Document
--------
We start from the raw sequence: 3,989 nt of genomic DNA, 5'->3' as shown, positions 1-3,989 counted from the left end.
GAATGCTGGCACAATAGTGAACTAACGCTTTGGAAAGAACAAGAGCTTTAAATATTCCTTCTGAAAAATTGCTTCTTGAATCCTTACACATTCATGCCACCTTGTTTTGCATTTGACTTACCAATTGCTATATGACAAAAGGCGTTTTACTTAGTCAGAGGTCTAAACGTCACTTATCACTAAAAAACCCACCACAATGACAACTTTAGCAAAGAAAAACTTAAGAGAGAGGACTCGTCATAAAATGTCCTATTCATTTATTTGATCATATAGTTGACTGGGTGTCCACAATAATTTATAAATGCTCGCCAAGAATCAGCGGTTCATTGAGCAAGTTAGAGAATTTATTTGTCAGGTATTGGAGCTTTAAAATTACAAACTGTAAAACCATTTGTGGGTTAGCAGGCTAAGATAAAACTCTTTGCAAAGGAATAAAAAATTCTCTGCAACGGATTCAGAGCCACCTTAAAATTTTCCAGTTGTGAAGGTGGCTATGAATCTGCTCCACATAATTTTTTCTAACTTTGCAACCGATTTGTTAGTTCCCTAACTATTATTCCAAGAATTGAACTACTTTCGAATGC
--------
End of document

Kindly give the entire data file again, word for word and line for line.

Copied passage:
We start from the raw sequence: 3,989 nt of genomic DNA, 5'->3' as shown, positions 1-3,989 counted from the left end.
GAATGCTGGCACAATAGTGAACTAACGCTTTGGAAAGAACAAGAGCTTTAAATATTCCTTCTGAAAAATTGCTTCTTGAATCCTTACACATTCATGCCACCTTGTTTTGCATTTGACTTACCAATTGCTATATGACAAAAGGCGTTTTACTTAGTCAGAGGTCTAAACGTCACTTATCACTAAAAAACCCACCACAATGACAACTTTAGCAAAGAAAAACTTAAGAGAGAGGACTCGTCATAAAATGTCCTATTCATTTATTTGATCATATAGTTGACTGGGTGTCCACAATAATTTATAAATGCTCGCCAAGAATCAGCGGTTCATTGAGCAAGTTAGAGAATTTATTTGTCAGGTATTGGAGCTTTAAAATTACAAACTGTAAAACCATTTGTGGGTTAGCAGGCTAAGATAAAACTCTTTGCAAAGGAATAAAAAATTCTCTGCAACGGATTCAGAGCCACCTTAAAATTTTCCAGTTGTGAAGGTGGCTATGAATCTGCTCCACATAATTTTTTCTAACTTTGCAACCGATTTGTTAGTTCCCTAACTATTATTCCAAGAATTGAACTACTTTCGAATGC